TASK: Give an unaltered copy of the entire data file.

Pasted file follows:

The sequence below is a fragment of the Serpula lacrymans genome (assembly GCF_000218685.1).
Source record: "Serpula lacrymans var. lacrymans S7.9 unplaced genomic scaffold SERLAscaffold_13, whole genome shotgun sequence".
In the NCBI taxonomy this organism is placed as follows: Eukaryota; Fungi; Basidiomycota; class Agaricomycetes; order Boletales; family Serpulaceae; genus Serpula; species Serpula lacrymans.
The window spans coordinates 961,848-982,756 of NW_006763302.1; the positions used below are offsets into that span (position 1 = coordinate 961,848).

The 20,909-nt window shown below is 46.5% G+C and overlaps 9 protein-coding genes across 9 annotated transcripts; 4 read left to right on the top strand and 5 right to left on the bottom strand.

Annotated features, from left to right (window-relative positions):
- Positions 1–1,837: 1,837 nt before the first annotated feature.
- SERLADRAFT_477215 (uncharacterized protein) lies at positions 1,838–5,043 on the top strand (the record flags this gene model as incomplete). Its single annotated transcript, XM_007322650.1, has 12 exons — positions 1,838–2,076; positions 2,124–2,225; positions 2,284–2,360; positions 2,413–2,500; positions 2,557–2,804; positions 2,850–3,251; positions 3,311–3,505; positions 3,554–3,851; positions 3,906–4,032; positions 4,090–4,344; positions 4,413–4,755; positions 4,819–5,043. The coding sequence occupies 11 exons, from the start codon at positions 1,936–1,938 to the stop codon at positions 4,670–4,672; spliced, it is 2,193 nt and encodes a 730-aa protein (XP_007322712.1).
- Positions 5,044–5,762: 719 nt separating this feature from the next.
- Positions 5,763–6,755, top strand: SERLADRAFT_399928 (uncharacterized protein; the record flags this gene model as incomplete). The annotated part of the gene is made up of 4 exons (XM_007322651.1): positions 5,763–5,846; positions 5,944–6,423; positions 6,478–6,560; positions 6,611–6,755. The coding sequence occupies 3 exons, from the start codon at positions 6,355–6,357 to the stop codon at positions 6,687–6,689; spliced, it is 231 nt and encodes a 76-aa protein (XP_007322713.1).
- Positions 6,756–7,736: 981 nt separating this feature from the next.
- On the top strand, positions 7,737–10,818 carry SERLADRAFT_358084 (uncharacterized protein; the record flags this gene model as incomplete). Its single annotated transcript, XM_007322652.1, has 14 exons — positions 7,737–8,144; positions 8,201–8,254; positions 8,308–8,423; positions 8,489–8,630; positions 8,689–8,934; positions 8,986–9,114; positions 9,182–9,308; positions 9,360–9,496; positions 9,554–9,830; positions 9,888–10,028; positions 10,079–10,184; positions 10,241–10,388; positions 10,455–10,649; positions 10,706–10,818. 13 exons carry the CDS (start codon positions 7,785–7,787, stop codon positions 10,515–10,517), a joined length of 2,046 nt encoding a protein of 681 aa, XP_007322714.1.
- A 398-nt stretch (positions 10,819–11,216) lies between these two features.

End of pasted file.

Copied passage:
The sequence below is a fragment of the Serpula lacrymans genome (assembly GCF_000218685.1).
Source record: "Serpula lacrymans var. lacrymans S7.9 unplaced genomic scaffold SERLAscaffold_13, whole genome shotgun sequence".
In the NCBI taxonomy this organism is placed as follows: Eukaryota; Fungi; Basidiomycota; class Agaricomycetes; order Boletales; family Serpulaceae; genus Serpula; species Serpula lacrymans.
The window spans coordinates 961,848-982,756 of NW_006763302.1; the positions used below are offsets into that span (position 1 = coordinate 961,848).

The 20,909-nt window shown below is 46.5% G+C and overlaps 9 protein-coding genes across 9 annotated transcripts; 4 read left to right on the top strand and 5 right to left on the bottom strand.

Annotated features, from left to right (window-relative positions):
- Positions 1–1,837: 1,837 nt before the first annotated feature.
- SERLADRAFT_477215 (uncharacterized protein) lies at positions 1,838–5,043 on the top strand (the record flags this gene model as incomplete). Its single annotated transcript, XM_007322650.1, has 12 exons — positions 1,838–2,076; positions 2,124–2,225; positions 2,284–2,360; positions 2,413–2,500; positions 2,557–2,804; positions 2,850–3,251; positions 3,311–3,505; positions 3,554–3,851; positions 3,906–4,032; positions 4,090–4,344; positions 4,413–4,755; positions 4,819–5,043. The coding sequence occupies 11 exons, from the start codon at positions 1,936–1,938 to the stop codon at positions 4,670–4,672; spliced, it is 2,193 nt and encodes a 730-aa protein (XP_007322712.1).
- Positions 5,044–5,762: 719 nt separating this feature from the next.
- Positions 5,763–6,755, top strand: SERLADRAFT_399928 (uncharacterized protein; the record flags this gene model as incomplete). The annotated part of the gene is made up of 4 exons (XM_007322651.1): positions 5,763–5,846; positions 5,944–6,423; positions 6,478–6,560; positions 6,611–6,755. The coding sequence occupies 3 exons, from the start codon at positions 6,355–6,357 to the stop codon at positions 6,687–6,689; spliced, it is 231 nt and encodes a 76-aa protein (XP_007322713.1).
- Positions 6,756–7,736: 981 nt separating this feature from the next.
- On the top strand, positions 7,737–10,818 carry SERLADRAFT_358084 (uncharacterized protein; the record flags this gene model as incomplete). Its single annotated transcript, XM_007322652.1, has 14 exons — positions 7,737–8,144; positions 8,201–8,254; positions 8,308–8,423; positions 8,489–8,630; positions 8,689–8,934; positions 8,986–9,114; positions 9,182–9,308; positions 9,360–9,496; positions 9,554–9,830; positions 9,888–10,028; positions 10,079–10,184; positions 10,241–10,388; positions 10,455–10,649; positions 10,706–10,818. 13 exons carry the CDS (start codon positions 7,785–7,787, stop codon positions 10,515–10,517), a joined length of 2,046 nt encoding a protein of 681 aa, XP_007322714.1.
- A 398-nt stretch (positions 10,819–11,216) lies between these two features.